Smooth muscle cell abundance and fibroblast growth factors in coronary lesions of patients with nonfatal unstable angina. A clue to the mechanism of transformation from the stable to the unstable clinical state.
BACKGROUND The mechanisms responsible for the transformation of stable angina to unstable angina, a major cause of morbidity and mortality, are commonly believed to be plaque rupture and thrombosis. We determined whether additional mechanisms are operative by analyzing the histopathology and immuno-histopathology of coronary plaques retrieved by directional atherectomy of patients with unstable angina in whom no intraluminal thrombus was demonstrated by angiography.
METHODS AND RESULTS The histological findings of atherectomy specimens from 34 patients with unstable angina were compared with those of 24 patients with postangioplasty restenosis, whose lesions are known to be composed of smooth muscle cells (SMCs), and 10 patients with stable angina, whose lesions contain relatively few SMCs. We also studied the expression of acidic and basic fibroblast growth factors (aFGF and bFGF), whose role in the vascular response to injury has been established. Specimens from unstable angina resembled those from postangioplasty restenosis in regard to SMC abundance (scale, 0 to 3; 1.4 +/- 0.9 versus 1.7 +/- 0.9; P = NS), and both differed from those of stable angina. Thrombus and/or hemorrhage occurred in only 34% of patients with unstable angina (compared with 8% of restenosis patients and in none of stable angina patients). Active lesions (defined as lesions (defined as lesions containing one or more of the following: thrombus, hemorrhage, abundant and disorganized SMCs in the presence of loose connective tissue, or inflammatory infiltrate) were observed in 56% of the unstable angina patients and in 50% of the restenosis patients but in none of the stable angina patients. The expression of aFGF and bFGF was detected in 80% to 100% of unstable angina (n = 11) and restenosis (n = 10) specimens but in only 1 of 5 stable angina specimens.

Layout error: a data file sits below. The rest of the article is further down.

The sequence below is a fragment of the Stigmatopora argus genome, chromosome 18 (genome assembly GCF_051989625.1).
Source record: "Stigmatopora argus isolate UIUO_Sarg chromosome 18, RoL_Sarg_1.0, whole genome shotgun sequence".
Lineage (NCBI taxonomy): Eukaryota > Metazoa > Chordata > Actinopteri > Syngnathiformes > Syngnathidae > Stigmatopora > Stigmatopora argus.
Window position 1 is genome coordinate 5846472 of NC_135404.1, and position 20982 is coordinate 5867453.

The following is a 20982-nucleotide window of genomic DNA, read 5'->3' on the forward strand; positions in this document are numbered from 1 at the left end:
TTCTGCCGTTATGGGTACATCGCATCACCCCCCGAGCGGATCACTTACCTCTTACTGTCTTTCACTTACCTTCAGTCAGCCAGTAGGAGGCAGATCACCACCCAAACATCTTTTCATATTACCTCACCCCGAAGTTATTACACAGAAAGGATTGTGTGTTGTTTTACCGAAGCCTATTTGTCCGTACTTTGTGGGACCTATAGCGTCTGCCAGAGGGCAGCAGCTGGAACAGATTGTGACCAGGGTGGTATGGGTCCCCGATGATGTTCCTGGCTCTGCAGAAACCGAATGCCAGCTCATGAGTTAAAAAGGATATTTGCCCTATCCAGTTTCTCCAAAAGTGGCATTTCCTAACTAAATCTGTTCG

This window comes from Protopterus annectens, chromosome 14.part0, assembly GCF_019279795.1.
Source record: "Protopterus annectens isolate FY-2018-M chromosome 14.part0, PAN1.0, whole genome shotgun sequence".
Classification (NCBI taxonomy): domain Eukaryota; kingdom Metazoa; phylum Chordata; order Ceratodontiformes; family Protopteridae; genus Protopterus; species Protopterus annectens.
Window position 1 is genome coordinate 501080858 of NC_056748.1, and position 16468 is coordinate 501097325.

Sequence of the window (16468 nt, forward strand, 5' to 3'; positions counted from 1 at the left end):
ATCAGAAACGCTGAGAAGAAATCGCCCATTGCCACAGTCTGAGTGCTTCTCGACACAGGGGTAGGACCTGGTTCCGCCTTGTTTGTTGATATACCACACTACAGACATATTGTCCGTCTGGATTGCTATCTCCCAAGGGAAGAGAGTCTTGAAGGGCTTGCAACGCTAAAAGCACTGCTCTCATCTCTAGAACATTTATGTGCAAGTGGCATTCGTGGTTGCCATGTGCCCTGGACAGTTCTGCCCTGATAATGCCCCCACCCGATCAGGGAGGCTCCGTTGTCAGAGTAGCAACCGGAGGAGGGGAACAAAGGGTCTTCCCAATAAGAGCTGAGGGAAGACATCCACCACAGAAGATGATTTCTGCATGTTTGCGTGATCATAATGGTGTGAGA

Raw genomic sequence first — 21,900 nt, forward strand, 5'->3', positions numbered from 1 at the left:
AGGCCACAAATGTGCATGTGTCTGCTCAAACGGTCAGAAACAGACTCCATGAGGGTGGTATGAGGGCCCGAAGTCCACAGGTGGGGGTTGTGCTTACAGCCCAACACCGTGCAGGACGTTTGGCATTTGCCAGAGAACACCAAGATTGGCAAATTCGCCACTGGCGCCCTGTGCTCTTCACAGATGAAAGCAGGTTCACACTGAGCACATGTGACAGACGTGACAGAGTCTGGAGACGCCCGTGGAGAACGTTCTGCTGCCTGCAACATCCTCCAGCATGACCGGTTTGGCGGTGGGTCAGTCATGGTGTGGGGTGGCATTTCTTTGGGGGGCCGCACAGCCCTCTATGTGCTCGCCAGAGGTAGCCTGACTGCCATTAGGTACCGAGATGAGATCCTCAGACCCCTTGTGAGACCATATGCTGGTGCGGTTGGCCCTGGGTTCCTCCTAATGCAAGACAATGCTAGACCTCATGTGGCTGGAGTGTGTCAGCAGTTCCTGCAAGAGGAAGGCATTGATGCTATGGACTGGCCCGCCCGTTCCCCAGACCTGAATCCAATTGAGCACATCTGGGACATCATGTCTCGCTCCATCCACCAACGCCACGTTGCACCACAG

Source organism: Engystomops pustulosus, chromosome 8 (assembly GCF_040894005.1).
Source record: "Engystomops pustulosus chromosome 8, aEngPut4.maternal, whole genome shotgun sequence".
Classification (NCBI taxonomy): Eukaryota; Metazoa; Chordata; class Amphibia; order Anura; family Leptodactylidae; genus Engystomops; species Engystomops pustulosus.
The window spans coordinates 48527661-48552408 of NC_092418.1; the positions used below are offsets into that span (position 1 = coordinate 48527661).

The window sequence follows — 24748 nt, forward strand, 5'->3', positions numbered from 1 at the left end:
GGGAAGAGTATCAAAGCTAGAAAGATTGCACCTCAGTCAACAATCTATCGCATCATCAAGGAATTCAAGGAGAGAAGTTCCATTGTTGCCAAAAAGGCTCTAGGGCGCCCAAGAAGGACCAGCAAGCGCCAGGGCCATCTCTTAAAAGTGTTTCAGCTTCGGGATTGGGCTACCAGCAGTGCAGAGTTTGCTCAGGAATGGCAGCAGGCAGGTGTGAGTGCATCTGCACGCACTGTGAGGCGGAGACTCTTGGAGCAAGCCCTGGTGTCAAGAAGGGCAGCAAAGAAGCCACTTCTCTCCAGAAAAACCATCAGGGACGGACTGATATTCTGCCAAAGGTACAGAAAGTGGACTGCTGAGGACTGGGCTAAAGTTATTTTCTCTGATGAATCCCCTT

CONCLUSIONS Microscopic evidence of thrombosis and plaque rupture occurred in only one third of unstable angina patients, selected because they had no angiographic evidence of intracoronary thrombus. Moreover, their lesions resembled those of restenosis patients in regard to SMC abundance, lesion activity, and the expression of aFGF and bFGF. Our findings therefore suggest that an alternative mechanism to plaque rupture and thrombus formation may be operative in the precipitation of unstable angina; namely, in a subset of patients, SMC proliferation may lead to gradual plaque expansion and thereby to lumenal narrowing and unstable angina. Our data also suggest a role for aFGF and bFGF in this process.
- Copyright © 1993 by American Heart Association